Yesterday’s Wall Street Journal carried a column by John Fund that was even more gung ho than the Palin administration has been in fixing blame. It’s headline? “Why Palin Quit: Death by a Thousand FOIAs.”

This situation developed because Alaska’s transparency laws allow anyone to file Freedom of Information Act requests. While normally useful, in the hands of political opponents FOIA requests can become a means to bog down a target in a bureaucratic quagmire, thanks to the need to comb through records and respond by a strict timetable. Similarly, ethics investigations are easily triggered and can drag on for months even if the initial complaint is flimsy. Since Ms. Palin returned to Alaska after the 2008 campaign, some 150 FOIA requests have been filed and her office has been targeted for investigation by everyone from the FBI to the Alaska legislature.

That opening sentence is odd, and not only because Fund (and his copy editor) make the rookie mistake of conflating Alaska’s Records Act with the immaterial federal FOIA. It seems like Fund thinks Alaska’s records law is unusually prone to abuse. It’s not. While a handful of states technically require that the requester be a state resident, the vast majority do not. None restricts access to certain classes of residents, because having the records accessible to everyone is kind of the whole point.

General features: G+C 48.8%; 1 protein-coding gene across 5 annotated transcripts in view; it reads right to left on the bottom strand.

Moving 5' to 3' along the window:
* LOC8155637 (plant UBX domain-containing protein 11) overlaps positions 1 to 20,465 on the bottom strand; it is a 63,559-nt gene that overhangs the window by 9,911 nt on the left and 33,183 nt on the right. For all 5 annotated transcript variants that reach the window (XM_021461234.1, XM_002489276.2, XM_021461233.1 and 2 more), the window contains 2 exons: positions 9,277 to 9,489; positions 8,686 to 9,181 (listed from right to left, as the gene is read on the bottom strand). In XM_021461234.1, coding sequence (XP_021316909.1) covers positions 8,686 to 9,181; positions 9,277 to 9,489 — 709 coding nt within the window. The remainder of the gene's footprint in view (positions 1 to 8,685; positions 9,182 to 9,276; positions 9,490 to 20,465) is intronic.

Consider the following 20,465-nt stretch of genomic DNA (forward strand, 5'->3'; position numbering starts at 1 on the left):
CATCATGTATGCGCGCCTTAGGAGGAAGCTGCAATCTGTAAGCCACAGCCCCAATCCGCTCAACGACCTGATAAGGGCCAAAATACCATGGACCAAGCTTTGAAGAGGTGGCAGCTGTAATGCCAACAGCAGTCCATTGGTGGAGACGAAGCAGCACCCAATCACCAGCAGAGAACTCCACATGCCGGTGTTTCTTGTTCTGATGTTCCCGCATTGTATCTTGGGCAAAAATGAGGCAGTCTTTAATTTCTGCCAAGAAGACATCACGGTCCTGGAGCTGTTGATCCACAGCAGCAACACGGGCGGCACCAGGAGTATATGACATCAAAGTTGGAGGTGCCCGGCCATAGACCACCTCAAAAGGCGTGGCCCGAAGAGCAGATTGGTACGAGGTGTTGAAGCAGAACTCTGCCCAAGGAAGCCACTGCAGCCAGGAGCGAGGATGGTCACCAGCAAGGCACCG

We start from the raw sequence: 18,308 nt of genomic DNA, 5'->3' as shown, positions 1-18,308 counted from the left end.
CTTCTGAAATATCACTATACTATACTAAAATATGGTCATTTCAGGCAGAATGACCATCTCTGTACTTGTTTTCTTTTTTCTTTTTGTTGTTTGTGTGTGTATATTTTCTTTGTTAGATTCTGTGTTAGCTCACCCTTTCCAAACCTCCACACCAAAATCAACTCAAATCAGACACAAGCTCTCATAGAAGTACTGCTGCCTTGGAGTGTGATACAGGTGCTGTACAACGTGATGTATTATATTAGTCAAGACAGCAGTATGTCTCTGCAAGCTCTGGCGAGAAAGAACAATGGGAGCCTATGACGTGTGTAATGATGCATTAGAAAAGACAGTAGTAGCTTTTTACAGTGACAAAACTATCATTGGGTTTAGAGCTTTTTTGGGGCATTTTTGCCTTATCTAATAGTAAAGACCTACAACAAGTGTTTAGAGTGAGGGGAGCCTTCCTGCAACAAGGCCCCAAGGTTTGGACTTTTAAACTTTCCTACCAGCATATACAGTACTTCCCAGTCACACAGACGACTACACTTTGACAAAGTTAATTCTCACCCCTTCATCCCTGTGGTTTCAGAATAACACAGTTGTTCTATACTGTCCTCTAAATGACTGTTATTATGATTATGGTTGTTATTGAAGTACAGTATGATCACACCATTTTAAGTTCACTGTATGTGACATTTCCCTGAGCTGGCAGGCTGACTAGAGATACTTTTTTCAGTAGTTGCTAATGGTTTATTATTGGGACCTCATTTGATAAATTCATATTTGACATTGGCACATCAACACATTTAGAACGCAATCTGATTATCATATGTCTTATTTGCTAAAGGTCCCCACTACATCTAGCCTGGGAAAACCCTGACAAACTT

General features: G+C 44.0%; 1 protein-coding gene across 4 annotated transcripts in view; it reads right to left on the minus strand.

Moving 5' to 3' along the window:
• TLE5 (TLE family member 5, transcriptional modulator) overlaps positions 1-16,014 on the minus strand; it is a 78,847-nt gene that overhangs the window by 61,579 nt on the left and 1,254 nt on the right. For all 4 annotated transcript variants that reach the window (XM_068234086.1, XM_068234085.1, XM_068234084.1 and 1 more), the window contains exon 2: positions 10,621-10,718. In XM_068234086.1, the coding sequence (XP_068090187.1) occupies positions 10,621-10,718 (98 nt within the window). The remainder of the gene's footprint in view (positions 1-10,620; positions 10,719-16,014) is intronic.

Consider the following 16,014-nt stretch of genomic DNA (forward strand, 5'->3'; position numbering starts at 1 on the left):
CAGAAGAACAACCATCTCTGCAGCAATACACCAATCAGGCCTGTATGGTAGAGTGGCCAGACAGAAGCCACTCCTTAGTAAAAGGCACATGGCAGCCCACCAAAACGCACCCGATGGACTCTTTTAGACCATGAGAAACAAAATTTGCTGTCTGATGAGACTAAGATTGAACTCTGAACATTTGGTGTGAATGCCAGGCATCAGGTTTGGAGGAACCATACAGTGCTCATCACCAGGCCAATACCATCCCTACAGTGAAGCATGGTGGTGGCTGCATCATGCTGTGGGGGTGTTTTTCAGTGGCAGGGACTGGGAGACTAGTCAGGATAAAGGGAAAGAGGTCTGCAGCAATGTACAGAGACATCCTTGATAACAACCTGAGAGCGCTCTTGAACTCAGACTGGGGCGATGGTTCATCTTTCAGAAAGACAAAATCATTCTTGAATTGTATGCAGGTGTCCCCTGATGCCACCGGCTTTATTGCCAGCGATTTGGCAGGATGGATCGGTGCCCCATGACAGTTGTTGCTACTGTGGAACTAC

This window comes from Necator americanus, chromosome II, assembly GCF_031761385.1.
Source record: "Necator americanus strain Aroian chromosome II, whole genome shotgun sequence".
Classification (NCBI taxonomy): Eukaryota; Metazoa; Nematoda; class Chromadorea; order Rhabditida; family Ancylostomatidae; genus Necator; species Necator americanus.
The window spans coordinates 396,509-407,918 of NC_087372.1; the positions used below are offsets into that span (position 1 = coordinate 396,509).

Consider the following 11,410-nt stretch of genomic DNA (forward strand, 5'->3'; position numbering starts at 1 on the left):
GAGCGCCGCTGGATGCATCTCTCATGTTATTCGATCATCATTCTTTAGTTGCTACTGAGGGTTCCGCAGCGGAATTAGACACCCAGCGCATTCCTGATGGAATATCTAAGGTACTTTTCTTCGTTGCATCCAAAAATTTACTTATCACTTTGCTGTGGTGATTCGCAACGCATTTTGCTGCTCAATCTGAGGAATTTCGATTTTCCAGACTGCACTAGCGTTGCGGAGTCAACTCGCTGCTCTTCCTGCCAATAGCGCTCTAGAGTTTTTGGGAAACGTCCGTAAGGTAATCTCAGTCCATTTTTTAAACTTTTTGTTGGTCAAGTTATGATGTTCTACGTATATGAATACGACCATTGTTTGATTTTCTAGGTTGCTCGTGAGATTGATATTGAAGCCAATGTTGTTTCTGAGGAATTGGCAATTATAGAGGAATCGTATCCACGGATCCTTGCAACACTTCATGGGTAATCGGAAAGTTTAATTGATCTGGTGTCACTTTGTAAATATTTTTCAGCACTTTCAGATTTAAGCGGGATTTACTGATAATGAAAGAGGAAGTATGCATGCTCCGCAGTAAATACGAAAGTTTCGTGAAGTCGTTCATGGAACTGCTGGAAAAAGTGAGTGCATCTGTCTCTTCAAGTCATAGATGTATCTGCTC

Yes, it’s true that since Palin entered the spotlight Alaska has been deluged with records requests—a spokeswoman talking to the Daily News put the number at 189, close to twice what the previous governor encountered in his full four-year term. And while that may be a pain for the line officers and clerical staff who have to fulfill the requests, it’s simply the cost of doing business; Alaska law thankfully requires that most records be made public upon request, presumably because, like every jurisdiction with a records-access law, Alaska’s officials believe that the public is served by having access to information about the decisions and operations of its government.

For Sarah Palin to complain that the state has spent a million or two toward this goal (that’s well short of two one-hundredths of a percent of the state budget) is odd for a politician who campaigned on reform, transparency, and ethics, and who, in her 2006 inauguration speech, implored her constituents with this charge:

“Alaskans, hold me accountable!”

Clint Hendler is the managing editor of Mother Jones, and a former deputy editor of CJR.